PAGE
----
There’s a universally loved and admired sequence in the Pixar animation Up in which the key moments from a couple’s life are shown from their wedding day until ‘death do us part’ across a heart-breaking montage. Incredibly moving and powerful, it’s arguably Pixar’s finest hour (or four minutes, 21 seconds to be precise).
Ethel & Ernest portrays exactly the same theme writ large, albeit in a distinctly British – but no less successful – fashion. Directed by Roger Mainwood from the graphic novel by Raymond Briggs, it tells the story of Briggs’ parents - from milkman Ernest’s initial wooing of lady’s maid Ethel in 1928 through to their deaths in 1971.
On the surface they are good, decent, but unremarkable, people living life much like everyone else. The genius of Briggs’ book is that it shows how supposedly ordinary people still require the fortitude to negotiate all of life’s trials and tribulations, both personally and in terms of everything history throws at them – in Ethel’s and Ernest’s case living in a Blitz-torn London during World War Two.
Mainwood worked on previous Briggs film adaptations, including When the Wind Blows and perennial Christmas classic The Snowman, and his experience shows. The beautifully rendered animation perfectly captures Briggs’ unique drawing style. It’s a visual feast that will deserve as many repeat viewings as The Snowman (although a word of warning on that front, Ethel & Ernest is definitely not for younger viewers and rated PG for good reason).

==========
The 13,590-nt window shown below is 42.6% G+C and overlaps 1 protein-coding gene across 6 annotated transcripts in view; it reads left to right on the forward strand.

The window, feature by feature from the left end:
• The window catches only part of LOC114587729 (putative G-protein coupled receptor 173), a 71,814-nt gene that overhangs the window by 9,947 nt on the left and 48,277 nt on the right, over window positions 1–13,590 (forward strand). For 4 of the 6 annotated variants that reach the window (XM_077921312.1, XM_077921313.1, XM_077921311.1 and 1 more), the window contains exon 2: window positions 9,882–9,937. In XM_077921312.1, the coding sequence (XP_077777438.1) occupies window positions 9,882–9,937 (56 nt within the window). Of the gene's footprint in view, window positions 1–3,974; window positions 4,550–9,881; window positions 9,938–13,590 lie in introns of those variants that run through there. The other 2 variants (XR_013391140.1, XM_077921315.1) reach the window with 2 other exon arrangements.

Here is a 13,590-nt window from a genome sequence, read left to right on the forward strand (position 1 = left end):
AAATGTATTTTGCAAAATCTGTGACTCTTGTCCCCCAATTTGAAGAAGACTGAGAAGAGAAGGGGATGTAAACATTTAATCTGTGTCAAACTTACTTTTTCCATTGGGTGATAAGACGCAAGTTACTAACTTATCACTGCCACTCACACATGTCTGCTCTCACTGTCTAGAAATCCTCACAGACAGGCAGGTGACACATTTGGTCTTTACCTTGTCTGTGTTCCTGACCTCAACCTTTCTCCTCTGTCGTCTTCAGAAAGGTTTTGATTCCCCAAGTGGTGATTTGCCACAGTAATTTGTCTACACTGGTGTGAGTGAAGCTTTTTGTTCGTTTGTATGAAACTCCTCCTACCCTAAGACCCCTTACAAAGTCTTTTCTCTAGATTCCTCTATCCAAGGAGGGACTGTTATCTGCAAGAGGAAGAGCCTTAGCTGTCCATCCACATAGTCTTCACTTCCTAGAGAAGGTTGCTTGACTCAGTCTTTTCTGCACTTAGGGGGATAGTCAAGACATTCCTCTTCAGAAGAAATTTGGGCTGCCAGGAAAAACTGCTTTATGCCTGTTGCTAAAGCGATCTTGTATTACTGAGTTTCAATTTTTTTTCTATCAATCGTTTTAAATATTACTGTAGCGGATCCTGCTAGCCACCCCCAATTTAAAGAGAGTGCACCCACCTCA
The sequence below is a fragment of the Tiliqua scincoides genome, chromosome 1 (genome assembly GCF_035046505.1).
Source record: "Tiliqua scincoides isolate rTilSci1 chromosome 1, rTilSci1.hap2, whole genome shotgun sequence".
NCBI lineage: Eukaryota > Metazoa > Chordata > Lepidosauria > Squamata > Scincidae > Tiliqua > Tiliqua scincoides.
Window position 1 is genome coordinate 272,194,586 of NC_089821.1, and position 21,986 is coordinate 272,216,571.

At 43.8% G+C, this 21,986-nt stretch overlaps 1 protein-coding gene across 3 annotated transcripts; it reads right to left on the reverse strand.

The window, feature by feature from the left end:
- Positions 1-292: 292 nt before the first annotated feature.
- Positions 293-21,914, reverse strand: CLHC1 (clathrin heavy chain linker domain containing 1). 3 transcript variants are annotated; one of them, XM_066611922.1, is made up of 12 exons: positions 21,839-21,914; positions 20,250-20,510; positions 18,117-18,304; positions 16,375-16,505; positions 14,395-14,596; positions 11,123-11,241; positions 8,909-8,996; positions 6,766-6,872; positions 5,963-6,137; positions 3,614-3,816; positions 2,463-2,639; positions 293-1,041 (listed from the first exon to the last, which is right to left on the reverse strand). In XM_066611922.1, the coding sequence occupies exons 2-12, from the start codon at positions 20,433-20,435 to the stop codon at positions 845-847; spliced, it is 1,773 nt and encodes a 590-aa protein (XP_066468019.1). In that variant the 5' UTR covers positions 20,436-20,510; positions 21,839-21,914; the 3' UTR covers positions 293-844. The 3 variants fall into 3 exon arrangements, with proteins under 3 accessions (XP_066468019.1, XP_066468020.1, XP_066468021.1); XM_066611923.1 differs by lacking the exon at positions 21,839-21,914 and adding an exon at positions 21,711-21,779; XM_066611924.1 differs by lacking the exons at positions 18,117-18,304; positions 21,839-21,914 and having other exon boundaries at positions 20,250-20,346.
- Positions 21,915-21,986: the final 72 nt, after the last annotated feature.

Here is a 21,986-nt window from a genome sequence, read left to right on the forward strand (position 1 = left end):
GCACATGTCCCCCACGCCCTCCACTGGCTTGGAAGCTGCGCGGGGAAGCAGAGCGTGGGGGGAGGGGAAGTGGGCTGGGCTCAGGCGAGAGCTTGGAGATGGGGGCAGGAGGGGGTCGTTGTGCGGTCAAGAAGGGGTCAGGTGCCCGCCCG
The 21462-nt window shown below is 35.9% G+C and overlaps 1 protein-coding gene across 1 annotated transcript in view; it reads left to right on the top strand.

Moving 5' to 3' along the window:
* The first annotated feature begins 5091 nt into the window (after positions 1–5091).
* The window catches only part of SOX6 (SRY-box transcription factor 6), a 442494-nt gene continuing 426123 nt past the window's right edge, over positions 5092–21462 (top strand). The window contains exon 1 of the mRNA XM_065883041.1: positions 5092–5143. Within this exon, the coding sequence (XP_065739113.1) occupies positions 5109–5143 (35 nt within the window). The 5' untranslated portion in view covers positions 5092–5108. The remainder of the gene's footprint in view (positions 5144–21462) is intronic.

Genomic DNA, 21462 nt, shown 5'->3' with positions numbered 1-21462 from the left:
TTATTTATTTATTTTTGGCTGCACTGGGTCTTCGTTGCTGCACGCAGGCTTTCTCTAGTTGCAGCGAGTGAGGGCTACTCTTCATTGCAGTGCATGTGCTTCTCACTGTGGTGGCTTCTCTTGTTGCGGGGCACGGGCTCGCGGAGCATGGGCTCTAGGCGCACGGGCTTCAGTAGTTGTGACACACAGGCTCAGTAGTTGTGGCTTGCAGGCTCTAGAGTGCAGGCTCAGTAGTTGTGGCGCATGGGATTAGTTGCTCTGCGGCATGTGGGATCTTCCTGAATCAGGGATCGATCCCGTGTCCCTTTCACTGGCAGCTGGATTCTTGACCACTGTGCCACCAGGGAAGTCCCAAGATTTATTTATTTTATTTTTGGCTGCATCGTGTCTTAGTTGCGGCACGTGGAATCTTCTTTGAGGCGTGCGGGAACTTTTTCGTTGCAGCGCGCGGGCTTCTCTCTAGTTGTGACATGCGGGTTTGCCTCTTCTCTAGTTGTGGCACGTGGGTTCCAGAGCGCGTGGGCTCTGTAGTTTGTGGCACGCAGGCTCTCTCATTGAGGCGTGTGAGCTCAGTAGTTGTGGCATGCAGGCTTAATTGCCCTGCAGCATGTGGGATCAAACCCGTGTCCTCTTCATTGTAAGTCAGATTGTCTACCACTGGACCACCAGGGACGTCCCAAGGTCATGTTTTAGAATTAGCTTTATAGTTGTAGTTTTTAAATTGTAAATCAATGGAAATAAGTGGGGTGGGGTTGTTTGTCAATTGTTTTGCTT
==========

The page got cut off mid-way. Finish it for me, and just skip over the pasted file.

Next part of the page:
Mainwood’s direction is equally deft. The film is full of subtle, clever touches and the pacing is spot on. There are scenes of great intimacy, but they never once outstay their welcome.
The voicework is also exemplary, with the two leads – Brenda Blethyn (Ethel) and Jim Broadbent (Ernest) – adding further depth to their characters. The film is packed with humorous moments, often involving the verbal interplay between Ethel and Ernest.
It would be easy for such subject matter to become overly sentimental. However, Briggs’ work has often contained darker, sadder underlying themes. People remember the ‘Walking in the air’ flying sequence, but it’s easy to forget that The Snowman ends with the excited boy rushing to his back garden in the morning only to discover his friend has melted away to nothing.
And so it is with Ethel & Ernest. You are a more resolute person than me if you can watch the film without a tear welling up at some point. At least one scene, if not many, will be a poignant reminder of a particular person or moment in your own life.
Having very recently spent a day with my brother and father sorting through belongings my mother had acquired throughout her life, a scene towards the end of the film in which Raymond sighs “I suppose I’d better get The Salvation Army to take it all away” felt deeply personal to me. Things we’d reluctantly yet ruthlessly thrown into a bin bag had meant something to my Mum when she’d bought or kept them.
Ethel & Ernest captures moments in life such as these, happy and sad. A beautiful film.
I watched Ethel & Ernest at a special screening at Komedia in Brighton, which included a question and answer session with Roger Mainwood and Raymond Briggs after the film. It was a moving experience - having just seen him portrayed as a baby, boy and young man – to see the now 82-year-old Raymond, visibly emotional, emerge from the audience and take to the stage.
Afterwards I somewhat shamelessly made a beeline for him and asked if he’d kindly sign a copy of The Snowman I’d brought with me. He found a table and happily did so. We had a brief chat and I told him my Grandad, like his Dad Ernest, had been a fireman in London during the blitz. It was a privilege to meet him.